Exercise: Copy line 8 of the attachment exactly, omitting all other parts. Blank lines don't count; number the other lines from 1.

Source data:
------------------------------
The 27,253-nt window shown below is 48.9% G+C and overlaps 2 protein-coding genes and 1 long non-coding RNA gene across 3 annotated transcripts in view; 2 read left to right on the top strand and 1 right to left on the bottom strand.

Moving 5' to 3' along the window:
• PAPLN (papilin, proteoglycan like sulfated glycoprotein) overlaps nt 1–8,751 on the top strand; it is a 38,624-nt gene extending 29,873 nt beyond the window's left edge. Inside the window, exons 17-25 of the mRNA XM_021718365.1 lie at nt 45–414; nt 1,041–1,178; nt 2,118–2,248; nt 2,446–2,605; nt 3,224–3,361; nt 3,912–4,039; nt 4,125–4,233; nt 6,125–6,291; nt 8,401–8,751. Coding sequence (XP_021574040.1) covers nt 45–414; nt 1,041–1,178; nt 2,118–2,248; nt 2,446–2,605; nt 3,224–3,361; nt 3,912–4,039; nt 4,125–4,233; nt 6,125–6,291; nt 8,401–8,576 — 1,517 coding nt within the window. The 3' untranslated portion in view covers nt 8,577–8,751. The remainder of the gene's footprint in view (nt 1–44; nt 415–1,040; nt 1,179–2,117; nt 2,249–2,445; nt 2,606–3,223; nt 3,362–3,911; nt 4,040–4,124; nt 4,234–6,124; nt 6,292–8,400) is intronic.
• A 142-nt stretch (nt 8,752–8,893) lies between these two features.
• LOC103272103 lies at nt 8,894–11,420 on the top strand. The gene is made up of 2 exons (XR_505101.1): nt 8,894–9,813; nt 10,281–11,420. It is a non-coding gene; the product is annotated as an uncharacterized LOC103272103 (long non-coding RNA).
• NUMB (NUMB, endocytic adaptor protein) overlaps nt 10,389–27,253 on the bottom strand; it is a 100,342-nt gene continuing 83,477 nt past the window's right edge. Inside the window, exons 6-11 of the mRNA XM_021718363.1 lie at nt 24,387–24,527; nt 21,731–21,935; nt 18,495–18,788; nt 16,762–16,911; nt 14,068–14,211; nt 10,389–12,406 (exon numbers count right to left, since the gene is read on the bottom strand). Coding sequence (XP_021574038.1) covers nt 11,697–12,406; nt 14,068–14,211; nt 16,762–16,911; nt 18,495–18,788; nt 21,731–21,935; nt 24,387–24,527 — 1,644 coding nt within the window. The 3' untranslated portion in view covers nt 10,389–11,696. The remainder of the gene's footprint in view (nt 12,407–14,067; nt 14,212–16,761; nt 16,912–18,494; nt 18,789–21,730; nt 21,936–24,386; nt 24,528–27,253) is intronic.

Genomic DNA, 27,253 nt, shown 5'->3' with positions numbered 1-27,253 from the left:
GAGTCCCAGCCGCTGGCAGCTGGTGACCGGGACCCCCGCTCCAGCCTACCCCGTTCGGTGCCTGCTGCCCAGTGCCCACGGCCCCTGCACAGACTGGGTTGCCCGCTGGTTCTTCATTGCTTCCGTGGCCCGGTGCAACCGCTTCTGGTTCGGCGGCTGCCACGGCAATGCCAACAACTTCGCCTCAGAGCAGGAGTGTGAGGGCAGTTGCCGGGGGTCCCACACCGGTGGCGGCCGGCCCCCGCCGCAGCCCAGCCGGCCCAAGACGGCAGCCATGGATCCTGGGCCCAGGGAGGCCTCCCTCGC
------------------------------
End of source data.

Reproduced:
GAGTCCCAGCCGCTGGCAGCTGGTGACCGGGACCCCCGCTCCAGCCTACCCCGTTCGGTGCCTGCTGCCCAGTGCCCACGGCCCCTGCACAGACTGGGTTGCCCGCTGGTTCTTCATTGCTTCCGTGGCCCGGTGCAACCGCTTCTGGTTCGGCGGCTGCCACGGCAATGCCAACAACTTCGCCTCAGAGCAGGAGTGTGAGGGCAGTTGCCGGGGGTCCCACACCGGTGGCGGCCGGCCCCCGCCGCAGCCCAGCCGGCCCAAGACGGCAGCCATGGATCCTGGGCCCAGGGAGGCCTCCCTCGC